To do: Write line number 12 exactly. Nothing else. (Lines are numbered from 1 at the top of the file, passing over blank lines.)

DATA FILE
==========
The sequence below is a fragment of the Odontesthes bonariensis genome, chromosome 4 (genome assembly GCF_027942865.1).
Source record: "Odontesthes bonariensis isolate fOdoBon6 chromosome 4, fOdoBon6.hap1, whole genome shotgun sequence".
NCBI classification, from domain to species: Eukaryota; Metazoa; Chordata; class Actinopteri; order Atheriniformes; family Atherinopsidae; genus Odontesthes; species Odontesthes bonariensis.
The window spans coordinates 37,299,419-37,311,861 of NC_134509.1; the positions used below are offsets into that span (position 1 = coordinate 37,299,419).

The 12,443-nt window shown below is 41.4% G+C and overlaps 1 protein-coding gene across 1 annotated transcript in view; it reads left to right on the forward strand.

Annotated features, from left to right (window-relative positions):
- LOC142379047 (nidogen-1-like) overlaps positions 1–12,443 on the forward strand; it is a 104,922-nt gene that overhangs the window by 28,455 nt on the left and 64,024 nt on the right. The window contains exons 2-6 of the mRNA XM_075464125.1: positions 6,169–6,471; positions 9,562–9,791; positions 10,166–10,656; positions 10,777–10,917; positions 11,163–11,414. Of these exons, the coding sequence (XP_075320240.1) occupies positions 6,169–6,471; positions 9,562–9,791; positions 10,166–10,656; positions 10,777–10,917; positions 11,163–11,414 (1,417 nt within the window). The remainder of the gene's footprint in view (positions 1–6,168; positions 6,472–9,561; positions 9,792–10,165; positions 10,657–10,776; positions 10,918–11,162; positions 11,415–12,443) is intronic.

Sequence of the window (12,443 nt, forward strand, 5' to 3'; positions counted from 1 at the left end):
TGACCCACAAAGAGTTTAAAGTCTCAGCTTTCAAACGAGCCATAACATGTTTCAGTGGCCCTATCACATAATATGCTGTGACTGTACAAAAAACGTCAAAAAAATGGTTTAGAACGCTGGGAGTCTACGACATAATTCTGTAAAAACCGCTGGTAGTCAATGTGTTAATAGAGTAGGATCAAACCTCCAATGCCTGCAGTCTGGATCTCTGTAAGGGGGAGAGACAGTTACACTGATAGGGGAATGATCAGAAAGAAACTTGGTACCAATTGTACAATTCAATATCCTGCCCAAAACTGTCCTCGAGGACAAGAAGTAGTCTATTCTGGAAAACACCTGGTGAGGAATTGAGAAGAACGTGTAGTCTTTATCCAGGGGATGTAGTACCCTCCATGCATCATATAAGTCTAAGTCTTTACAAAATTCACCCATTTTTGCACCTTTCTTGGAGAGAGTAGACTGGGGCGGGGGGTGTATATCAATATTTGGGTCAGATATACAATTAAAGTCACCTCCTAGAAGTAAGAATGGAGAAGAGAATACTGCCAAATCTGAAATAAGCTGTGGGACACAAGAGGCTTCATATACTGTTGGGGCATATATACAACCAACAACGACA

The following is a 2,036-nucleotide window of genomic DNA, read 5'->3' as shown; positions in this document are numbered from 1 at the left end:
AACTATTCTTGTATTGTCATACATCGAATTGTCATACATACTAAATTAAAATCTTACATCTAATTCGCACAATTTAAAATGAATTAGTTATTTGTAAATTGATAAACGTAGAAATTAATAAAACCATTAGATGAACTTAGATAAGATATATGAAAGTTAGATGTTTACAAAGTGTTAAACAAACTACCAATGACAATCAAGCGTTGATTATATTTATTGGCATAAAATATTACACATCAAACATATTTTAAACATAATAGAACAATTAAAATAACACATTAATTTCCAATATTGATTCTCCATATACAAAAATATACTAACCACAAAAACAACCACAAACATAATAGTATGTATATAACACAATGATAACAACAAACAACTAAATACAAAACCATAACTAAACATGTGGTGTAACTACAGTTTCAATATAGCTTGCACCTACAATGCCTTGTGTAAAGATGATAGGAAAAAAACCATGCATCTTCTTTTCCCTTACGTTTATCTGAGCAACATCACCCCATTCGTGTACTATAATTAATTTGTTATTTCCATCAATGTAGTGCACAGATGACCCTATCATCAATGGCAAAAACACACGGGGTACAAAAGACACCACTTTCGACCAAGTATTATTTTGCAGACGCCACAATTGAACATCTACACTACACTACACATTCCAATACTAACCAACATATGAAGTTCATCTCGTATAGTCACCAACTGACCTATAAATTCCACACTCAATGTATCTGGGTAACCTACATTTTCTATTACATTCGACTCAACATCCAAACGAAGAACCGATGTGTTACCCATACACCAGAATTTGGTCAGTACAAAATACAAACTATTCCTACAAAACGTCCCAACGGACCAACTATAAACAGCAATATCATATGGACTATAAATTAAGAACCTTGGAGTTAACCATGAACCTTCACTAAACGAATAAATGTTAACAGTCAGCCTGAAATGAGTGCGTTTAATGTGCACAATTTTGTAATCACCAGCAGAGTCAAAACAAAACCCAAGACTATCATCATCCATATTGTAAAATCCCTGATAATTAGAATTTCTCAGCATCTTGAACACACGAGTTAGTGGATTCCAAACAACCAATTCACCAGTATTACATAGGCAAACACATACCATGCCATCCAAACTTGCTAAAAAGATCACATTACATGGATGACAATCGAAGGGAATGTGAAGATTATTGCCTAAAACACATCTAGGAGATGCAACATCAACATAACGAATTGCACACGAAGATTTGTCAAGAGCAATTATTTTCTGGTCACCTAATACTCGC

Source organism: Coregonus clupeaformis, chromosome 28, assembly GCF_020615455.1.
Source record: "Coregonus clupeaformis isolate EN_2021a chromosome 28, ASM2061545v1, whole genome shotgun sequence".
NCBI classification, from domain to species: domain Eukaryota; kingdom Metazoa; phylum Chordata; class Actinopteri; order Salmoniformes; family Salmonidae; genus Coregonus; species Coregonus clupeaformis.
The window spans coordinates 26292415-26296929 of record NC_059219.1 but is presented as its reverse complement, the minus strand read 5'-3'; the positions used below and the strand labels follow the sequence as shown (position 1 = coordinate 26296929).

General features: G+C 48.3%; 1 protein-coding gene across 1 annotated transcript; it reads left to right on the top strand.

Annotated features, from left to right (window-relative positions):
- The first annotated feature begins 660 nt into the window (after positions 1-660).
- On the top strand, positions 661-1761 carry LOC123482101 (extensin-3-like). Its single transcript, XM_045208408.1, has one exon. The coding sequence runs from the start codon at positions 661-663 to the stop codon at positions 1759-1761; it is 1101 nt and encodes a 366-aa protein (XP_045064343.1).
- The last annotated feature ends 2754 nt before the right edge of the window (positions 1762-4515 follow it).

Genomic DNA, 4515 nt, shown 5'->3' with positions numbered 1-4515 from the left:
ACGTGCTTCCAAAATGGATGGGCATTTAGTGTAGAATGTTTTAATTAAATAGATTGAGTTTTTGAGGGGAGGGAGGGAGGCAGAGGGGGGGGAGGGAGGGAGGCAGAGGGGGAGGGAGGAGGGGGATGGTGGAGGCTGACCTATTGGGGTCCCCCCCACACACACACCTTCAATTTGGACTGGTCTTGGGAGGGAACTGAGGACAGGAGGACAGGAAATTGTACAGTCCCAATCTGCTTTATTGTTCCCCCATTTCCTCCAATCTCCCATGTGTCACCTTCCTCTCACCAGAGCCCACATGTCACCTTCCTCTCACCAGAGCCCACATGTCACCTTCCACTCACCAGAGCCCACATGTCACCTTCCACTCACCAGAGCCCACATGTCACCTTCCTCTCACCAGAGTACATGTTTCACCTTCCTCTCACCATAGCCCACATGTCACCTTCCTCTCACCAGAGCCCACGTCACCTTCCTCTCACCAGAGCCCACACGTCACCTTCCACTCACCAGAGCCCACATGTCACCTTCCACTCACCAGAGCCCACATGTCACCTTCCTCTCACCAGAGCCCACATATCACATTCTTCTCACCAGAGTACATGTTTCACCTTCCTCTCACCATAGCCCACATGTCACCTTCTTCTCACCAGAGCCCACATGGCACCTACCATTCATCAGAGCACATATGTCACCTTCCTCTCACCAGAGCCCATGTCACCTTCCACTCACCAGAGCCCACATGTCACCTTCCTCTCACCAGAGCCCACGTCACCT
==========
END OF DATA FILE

Source organism: Coregonus clupeaformis, chromosome 28, assembly GCF_020615455.1.